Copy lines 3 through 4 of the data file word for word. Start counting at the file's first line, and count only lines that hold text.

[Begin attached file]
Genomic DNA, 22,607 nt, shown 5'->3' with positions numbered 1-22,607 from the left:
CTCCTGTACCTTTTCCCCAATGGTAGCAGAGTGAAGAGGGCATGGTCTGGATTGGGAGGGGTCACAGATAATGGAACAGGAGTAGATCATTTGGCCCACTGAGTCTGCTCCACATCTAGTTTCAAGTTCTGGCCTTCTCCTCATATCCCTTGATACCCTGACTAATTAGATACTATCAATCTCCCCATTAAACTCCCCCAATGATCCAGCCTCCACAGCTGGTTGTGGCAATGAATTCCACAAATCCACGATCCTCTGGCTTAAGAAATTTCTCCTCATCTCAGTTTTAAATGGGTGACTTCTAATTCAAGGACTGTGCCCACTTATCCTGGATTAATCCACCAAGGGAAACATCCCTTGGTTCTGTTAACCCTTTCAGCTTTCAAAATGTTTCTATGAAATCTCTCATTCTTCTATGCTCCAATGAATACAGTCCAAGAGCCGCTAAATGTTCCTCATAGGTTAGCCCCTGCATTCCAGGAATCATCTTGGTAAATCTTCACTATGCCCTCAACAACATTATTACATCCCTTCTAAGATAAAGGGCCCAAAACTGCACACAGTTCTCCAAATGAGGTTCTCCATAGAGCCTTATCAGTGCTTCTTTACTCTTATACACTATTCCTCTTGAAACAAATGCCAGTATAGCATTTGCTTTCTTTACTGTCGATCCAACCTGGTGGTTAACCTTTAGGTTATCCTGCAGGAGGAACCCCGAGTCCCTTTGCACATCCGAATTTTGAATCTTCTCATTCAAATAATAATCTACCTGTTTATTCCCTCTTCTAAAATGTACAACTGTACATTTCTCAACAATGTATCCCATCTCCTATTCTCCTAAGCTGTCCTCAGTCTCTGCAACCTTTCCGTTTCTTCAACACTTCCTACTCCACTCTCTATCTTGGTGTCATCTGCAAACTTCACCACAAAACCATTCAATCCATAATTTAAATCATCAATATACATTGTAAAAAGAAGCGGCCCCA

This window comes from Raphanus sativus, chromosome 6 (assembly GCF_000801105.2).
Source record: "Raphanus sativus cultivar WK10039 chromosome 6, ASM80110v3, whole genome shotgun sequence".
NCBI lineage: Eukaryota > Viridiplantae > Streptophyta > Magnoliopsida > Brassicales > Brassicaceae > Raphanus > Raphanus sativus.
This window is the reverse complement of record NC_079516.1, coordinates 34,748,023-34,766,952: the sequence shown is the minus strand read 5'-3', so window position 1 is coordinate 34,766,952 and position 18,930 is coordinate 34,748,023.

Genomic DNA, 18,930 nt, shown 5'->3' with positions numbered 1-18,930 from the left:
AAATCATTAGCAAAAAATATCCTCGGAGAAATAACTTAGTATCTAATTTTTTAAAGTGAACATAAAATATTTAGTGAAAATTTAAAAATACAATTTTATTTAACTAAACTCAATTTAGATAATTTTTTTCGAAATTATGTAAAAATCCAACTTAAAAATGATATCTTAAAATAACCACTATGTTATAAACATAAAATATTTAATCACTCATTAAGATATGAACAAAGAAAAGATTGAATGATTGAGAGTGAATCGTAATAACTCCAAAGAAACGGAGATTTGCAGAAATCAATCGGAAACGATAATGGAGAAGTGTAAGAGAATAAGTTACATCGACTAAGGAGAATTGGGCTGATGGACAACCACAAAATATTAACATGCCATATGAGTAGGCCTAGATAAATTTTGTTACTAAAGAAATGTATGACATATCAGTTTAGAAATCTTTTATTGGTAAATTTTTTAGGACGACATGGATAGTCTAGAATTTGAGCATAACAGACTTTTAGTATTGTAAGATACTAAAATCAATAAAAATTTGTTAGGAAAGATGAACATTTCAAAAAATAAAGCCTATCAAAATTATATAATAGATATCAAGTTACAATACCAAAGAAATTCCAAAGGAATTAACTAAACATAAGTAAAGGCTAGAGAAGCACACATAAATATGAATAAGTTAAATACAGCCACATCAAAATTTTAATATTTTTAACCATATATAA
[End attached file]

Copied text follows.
This window comes from Raphanus sativus, chromosome 6 (assembly GCF_000801105.2).
Source record: "Raphanus sativus cultivar WK10039 chromosome 6, ASM80110v3, whole genome shotgun sequence".